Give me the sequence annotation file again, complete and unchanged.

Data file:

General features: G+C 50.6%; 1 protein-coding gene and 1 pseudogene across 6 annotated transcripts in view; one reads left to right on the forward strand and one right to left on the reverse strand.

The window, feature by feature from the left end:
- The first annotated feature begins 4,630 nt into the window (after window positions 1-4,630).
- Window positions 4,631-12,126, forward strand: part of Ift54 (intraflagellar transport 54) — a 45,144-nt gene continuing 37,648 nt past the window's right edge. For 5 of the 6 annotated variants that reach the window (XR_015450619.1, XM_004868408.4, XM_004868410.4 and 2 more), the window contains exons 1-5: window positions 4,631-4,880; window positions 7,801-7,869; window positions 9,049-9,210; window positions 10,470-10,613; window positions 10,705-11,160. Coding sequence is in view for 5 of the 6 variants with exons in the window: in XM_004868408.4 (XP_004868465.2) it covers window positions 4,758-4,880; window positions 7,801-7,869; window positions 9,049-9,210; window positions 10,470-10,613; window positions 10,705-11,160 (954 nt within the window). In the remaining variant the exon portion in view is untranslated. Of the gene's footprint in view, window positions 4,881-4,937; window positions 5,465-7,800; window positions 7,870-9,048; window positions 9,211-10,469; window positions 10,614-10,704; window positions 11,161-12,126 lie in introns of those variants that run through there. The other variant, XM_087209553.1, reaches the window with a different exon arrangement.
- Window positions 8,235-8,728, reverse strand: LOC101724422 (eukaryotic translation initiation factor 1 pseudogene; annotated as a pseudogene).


General features: G+C 50.6%; 1 protein-coding gene and 1 pseudogene across 6 annotated transcripts in view; one reads left to right on the forward strand and one right to left on the reverse strand.

The window, feature by feature from the left end:
- The first annotated feature begins 4,630 nt into the window (after window positions 1-4,630).
- Window positions 4,631-12,126, forward strand: part of Ift54 (intraflagellar transport 54) — a 45,144-nt gene continuing 37,648 nt past the window's right edge. For 5 of the 6 annotated variants that reach the window (XR_015450619.1, XM_004868408.4, XM_004868410.4 and 2 more), the window contains exons 1-5: window positions 4,631-4,880; window positions 7,801-7,869; window positions 9,049-9,210; window positions 10,470-10,613; window positions 10,705-11,160. Coding sequence is in view for 5 of the 6 variants with exons in the window: in XM_004868408.4 (XP_004868465.2) it covers window positions 4,758-4,880; window positions 7,801-7,869; window positions 9,049-9,210; window positions 10,470-10,613; window positions 10,705-11,160 (954 nt within the window). In the remaining variant the exon portion in view is untranslated. Of the gene's footprint in view, window positions 4,881-4,937; window positions 5,465-7,800; window positions 7,870-9,048; window positions 9,211-10,469; window positions 10,614-10,704; window positions 11,161-12,126 lie in introns of those variants that run through there. The other variant, XM_087209553.1, reaches the window with a different exon arrangement.
- Window positions 8,235-8,728, reverse strand: LOC101724422 (eukaryotic translation initiation factor 1 pseudogene; annotated as a pseudogene).